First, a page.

Peres ousted as Israeli Labour Party chief

OCCUPIED JERUSALEM (Reuters) — Shimon Peres was ousted as Israel’s Labour Party leader on Thursday by a trade union chief who vowed to quit Prime Minister Ariel Sharon’s ruling coalition and usher in early elections.
After a leadership contest that shook up Israel’s political landscape, Amir Peretz, 53, said he would press Sharon to set a date for a national ballot, advancing an election not due until November 2006. Israel Radio said the two would meet on Sunday.

Largely unknown on the international stage, Peretz was declared the winner of a rank-and-file vote by a 42 to 40 per cent margin over Peres, Labour’s elder statesman who has won a Nobel Peace Prize but never a general election.

Peretz’s victory appeared to reflect support for his call for a return to Labour’s socialist roots and disillusionment with Peres, 82, for failing to revive Israel’s once-dominant party after its crushing defeat in the 2003 general elections.

Peretz, a Moroccan immigrant whose father toiled in a kibbutz factory, takes the helm of centre-left Labour, long a bastion of the European Jewish elite.

“I expected a better evening,” a glum Peres confessed at a news conference, clearly stunned at the election’s outcome.

Polls had predicted that Peres, Israel’s vice prime minister and an architect in the 1990s of now-tattered peace deals with the Palestinians, would coast to victory.

Political upheaval in Israel is expected to keep diplomacy with the Palestinians, already on hold after a surge of violence following Israel’s Gaza pullout, in a deep freeze for now.

Amid chants of “the next prime minister” from supporters, Peretz, head of Israel’s Histadrut trade union federation, said: “This can truly be Israel’s most important hour.” Peretz pledged to pull the party out of Sharon’s coalition over free-market reforms and spending cuts he said have worsened the plight of Israel’s poor.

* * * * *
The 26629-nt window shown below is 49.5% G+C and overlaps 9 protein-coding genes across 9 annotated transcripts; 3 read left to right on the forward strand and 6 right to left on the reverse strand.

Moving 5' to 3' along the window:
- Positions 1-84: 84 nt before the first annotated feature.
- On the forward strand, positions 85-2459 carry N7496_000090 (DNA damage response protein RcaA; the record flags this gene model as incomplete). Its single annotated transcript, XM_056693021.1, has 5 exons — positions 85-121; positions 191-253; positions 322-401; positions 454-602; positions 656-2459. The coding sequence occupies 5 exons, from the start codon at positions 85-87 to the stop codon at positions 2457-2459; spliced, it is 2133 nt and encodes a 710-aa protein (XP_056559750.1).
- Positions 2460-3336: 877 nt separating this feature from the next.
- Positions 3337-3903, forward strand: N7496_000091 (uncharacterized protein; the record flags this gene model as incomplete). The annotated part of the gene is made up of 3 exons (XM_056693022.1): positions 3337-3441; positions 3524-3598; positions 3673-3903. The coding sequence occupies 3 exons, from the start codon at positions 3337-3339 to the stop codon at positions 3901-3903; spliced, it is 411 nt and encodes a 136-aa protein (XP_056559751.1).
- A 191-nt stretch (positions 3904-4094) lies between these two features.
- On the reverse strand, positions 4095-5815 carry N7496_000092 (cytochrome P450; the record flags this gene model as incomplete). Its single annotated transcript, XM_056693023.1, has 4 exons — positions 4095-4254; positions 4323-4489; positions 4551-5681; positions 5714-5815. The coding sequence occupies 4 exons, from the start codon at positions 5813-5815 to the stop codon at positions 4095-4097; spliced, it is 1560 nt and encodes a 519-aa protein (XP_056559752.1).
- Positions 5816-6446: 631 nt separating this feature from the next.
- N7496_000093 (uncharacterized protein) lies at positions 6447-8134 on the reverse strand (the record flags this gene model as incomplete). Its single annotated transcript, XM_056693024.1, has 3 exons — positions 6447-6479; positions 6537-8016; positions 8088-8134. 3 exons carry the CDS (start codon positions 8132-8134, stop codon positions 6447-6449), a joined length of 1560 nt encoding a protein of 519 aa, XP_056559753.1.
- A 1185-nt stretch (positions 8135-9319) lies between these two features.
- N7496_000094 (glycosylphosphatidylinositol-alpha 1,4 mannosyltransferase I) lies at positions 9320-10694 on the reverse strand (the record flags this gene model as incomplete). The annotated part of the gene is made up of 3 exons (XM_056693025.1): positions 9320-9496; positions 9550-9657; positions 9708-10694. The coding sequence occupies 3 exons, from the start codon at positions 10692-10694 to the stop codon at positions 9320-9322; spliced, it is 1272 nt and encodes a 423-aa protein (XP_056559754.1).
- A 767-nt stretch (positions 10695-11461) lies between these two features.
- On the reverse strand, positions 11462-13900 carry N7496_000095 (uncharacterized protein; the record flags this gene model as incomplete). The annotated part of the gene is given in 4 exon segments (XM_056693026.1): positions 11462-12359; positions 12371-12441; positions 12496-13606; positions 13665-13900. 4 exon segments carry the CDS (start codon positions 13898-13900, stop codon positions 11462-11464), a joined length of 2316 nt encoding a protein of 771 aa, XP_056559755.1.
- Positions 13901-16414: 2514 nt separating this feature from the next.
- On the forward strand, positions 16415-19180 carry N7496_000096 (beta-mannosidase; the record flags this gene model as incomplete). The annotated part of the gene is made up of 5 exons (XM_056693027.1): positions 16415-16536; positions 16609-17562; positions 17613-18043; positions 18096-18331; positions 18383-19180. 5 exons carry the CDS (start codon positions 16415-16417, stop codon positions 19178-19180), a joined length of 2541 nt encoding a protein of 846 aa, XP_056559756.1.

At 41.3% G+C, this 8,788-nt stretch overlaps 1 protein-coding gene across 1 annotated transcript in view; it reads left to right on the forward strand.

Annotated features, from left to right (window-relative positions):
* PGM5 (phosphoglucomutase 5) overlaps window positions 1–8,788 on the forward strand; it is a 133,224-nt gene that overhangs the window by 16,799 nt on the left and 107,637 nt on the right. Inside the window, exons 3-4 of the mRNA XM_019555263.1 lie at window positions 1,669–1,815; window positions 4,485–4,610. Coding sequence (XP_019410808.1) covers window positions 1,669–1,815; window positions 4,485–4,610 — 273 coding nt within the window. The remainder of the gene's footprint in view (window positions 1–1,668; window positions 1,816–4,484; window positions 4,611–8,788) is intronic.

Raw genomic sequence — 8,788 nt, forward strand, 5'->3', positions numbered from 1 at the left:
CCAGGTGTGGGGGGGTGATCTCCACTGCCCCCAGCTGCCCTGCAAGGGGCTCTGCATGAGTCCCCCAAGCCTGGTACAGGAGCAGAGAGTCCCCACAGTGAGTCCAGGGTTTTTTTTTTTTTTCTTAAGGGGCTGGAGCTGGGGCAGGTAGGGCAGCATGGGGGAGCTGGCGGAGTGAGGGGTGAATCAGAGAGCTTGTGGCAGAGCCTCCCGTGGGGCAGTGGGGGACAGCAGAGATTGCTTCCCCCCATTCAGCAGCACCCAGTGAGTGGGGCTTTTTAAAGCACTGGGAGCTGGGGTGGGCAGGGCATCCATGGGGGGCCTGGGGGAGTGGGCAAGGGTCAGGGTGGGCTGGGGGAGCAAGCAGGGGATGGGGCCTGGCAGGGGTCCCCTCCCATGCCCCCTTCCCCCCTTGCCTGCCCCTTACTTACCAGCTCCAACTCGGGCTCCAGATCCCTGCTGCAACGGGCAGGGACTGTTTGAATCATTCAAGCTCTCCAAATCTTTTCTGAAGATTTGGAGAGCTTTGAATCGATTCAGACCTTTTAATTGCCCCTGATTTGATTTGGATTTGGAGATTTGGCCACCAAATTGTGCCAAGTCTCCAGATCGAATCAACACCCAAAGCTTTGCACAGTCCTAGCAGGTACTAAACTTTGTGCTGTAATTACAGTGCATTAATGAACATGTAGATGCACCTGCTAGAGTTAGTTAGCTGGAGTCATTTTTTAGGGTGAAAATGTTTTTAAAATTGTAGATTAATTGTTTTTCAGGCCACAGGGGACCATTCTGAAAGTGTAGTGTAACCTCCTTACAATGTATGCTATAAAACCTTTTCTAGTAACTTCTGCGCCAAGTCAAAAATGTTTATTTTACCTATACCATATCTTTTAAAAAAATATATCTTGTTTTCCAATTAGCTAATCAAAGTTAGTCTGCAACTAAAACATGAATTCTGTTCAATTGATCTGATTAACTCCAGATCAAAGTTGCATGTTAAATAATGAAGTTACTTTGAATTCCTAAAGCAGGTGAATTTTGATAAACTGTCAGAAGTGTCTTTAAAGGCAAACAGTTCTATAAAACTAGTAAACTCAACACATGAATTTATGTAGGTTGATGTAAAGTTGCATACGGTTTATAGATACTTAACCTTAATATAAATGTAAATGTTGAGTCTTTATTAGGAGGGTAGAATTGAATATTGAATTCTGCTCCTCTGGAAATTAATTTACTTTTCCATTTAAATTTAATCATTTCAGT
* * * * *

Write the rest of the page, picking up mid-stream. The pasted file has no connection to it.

Sharon has relied on Labour’s parliamentary support to prop up his government, already shaky because of divisions in his rightist Likud over Israel’s Gaza withdrawal in September.

Gideon Saar, parliamentary whip for Likud, called Peretz “irresponsible, very extreme.”

Peretz’s win pushed down the Israeli shekel and Tel Aviv stocks in Thursday trading. Trying to calm nervous financial markets and appeal to mainstream Israelis, Peretz declared: “I don’t intend to hurt the free market or competition.”

Coalition at risk

He promised, however, to champion the poor, saying: “Labour can only become an alternative if it returns to itself.” But Labour, the party that founded the Jewish state in 1948 and later became the standard-bearer for peacemaking, is now weaker than ever as voters hardened by a 5-year Palestinian uprising have abandoned it for Sharon’s tough military approach.

The next election will pit Peretz, untested in national politics, against a prime minister with high approval ratings.

Peretz called on Peres, who has not indicated his future plans, to stand beside him and work together within the party.

Peres, a long-time personal friend of Sharon despite political differences, had made clear he wanted to keep the coalition intact even as the prime minister faced rebellious Likud lawmakers trying to punish him for the Gaza withdrawal.

He took Labour into Sharon’s government last year as junior partner to help carry out Israel’s first removal of settlements from occupied land Palestinians want for a state.

Twice prime minister — in a power-sharing deal in the 1980s and as successor to the slain Yitzhak Rabin in 1995 — Peres has lost in five attempts to win a general election outright.

His latest defeat could spell the end of a six-decade political career. He challenged the results, alleging voting irregularities, but party officials rejected the accusation.

Peretz shares many of Peres’s dovish views, but his socio-economic platform seemed to resonate strongest with Labour members who believe the government’s economic policies have gone too far in widening the gap between rich and poor.

Labour supporters hope he can breathe new life into the party but with its parliamentary strength at a historic low it will be an uphill struggle to make it electable once more.

Peretz, who sports a walrus moustache, portrays himself as a populist who can help Labour broaden its appeal to largely underprivileged Jews of Middle Eastern descent.

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